“I was getting around 8 bags of rice after harvesting my rice field, using our traditional methods of farming but this year, having adopted TechnoServe’s model of farming, I am looking forward to harvesting like 13 to 14 bags of rice,” says Maryam Muhammad, a divorcee farmer from Kaugama LGA of Jigawa State. She uses proceeds from her farm to pay for the school fees of her 6 children including two that are currently studying in tertiary institution.
Aminu Kawu is a TechnoServe agric extention worker in Jigawa State who has been working with 100 farmers (50 men; 50 women) at Kirikasamma LGA of the state. In accordance to TechnoServe’s model, Kawu made the smallholder farmers in his group to divide their farm plots into two equal sizes each and practice their traditional methods on one half while TechnoServe’s modern techniques is adopted on the second half: the outputs are remarkably different!
“TechnoServe is changing smallholder farmers’ orientation from viewing farming as a way of life to viewing it as a profitmaking venture. Now, our farmers are harvesting up to 13 bags of rice in a farm plot of the size of 1050 square meter; against 7 bags on the same size of farmland using traditional methods of farming,” says Yahaya Buba, director in charge of agricultural extension services at the Jigawa State Agricultural and Rural Development Authority (JARDA) at a similar field day held in Malam Madori LGA of Jigawa State.
Buba said TechnoServe was also linking up Jigawa farmers with seed, agrochemicals, and fertilizer companies to ensure they have access to quality inputs while the state government was enlightening the farmers on the need to adopt modern technologies of farming as well as repay agric loans, saying only between 20% and 30% of farmers in the state pay back loans given to them by either the government or private companies.
Moreover, access to finance has been identified to be one of the key hindrances to smallholder farmers’ quest to access quality farm inputs towards as they aspire to adopt modern technologies of farming in northern Nigeria.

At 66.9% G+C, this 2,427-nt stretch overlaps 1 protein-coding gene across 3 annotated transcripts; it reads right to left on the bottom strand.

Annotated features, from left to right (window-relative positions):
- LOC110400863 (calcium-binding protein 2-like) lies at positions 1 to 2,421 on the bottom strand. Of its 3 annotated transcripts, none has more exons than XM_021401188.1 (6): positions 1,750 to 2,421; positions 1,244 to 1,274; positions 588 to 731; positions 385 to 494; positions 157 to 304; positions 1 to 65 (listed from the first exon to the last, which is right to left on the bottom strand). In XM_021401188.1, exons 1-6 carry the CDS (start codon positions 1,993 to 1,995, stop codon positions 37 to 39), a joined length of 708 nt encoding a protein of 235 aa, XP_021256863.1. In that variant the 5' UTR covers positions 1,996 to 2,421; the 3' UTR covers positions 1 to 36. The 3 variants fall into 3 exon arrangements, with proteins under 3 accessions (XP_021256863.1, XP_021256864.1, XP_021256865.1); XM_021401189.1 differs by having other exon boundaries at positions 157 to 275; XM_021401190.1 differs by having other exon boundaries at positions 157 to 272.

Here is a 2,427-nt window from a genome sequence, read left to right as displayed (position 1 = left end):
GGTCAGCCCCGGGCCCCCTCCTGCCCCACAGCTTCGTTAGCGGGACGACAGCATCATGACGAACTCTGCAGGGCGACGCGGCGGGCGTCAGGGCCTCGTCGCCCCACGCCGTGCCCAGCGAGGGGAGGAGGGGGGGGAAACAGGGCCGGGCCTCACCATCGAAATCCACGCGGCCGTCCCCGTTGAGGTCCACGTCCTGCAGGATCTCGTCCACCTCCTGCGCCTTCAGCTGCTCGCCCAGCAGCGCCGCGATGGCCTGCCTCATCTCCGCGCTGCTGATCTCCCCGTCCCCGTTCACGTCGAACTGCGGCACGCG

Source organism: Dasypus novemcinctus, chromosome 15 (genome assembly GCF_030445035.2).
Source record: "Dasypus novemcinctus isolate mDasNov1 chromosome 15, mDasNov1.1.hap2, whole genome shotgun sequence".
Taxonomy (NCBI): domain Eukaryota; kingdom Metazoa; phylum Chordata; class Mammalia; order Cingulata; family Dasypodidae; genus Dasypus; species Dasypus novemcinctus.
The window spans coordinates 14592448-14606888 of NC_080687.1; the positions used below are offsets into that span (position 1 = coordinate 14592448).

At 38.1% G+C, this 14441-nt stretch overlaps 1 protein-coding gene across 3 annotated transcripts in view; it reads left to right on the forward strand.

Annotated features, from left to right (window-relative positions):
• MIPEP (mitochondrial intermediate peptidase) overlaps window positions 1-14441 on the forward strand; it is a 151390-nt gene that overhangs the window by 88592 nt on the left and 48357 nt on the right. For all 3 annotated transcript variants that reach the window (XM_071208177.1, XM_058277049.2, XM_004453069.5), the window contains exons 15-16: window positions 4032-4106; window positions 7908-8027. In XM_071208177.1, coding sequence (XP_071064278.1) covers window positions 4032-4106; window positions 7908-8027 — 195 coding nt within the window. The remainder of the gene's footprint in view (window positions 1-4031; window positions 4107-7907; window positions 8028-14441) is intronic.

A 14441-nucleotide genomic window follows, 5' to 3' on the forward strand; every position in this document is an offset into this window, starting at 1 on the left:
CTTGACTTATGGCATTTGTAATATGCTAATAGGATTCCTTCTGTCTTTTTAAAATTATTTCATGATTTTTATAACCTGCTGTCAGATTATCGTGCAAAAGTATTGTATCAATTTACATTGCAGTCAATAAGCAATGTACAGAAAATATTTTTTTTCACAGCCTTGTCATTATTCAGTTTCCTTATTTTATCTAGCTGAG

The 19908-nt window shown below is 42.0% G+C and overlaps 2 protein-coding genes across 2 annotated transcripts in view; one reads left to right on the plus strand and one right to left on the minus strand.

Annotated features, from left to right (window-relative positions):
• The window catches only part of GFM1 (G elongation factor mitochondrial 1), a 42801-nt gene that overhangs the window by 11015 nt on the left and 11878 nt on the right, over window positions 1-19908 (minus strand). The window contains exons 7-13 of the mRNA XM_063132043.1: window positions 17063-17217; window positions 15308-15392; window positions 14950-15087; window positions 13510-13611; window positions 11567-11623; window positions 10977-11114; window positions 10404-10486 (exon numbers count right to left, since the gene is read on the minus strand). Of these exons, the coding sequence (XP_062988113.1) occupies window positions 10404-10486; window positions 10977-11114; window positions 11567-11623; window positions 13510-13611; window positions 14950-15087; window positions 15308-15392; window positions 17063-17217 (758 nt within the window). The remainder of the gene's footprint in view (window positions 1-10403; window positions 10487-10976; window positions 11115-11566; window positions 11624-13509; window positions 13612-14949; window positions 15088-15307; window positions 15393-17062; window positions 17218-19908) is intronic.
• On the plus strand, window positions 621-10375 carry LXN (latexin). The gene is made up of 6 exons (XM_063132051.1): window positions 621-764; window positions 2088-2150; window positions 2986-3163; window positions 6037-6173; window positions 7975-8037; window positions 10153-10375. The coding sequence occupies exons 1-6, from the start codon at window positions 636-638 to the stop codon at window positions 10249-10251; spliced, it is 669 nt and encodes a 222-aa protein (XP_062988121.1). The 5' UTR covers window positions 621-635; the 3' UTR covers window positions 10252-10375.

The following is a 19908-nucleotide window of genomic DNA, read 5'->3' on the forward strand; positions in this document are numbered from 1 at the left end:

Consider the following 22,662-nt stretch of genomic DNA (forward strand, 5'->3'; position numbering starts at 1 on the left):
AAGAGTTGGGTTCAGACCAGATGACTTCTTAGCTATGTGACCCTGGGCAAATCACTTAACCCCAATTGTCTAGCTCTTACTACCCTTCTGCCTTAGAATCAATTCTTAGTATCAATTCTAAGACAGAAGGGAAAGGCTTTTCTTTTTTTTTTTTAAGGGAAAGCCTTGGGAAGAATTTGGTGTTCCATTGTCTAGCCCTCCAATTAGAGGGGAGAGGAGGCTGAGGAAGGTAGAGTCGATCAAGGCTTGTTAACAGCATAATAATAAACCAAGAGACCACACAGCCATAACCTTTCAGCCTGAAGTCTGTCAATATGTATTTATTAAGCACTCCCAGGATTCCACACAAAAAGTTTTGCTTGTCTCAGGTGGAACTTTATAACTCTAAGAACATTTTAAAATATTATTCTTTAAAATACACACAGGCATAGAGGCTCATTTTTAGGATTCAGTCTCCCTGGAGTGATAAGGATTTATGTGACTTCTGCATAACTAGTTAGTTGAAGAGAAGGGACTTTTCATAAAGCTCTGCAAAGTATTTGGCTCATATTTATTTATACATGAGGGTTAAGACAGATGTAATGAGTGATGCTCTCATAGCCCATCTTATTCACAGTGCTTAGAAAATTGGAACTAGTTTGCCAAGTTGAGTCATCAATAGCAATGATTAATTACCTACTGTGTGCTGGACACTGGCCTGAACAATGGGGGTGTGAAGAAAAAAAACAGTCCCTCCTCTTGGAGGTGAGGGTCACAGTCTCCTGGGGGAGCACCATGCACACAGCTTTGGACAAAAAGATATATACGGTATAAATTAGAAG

“Farmers still find it difficult to access the technologies being introduced to them due to lack of access to finance. We have therefore been reaching out to financial institutions and are making some headway. We are also looking at how to engage the farmers directly,” says Hamza Mahuta, Syngenta’s representative in Nigeria.
Ademola Festus is the Nigeria country manager of Kickstart International, a social enterprise that designs and mass-market manually-powered irrigation pumps for smallholder farmers in Africa who says TechnoServe is looking at acquiring about 3,000 of Kickstart’s manually-powered irrigation pumps for smallholder farmers in northern Nigeria.
Kickstart is a key partner of TechoServe’s in its quest to ensure smallholder farmers have access to quality and affordable inputs.
“TechnoServe is looking at buying about 3,000 pieces of our pumps for farmers in Nigeria; the simple technology pump is diesel-free and requires little physical energy to operate such that even a 7 year old can operate the pump. As an organization, our concern is the impact of our innovations on the lives of smallholder farmers in terms of ending poverty,” says Festus.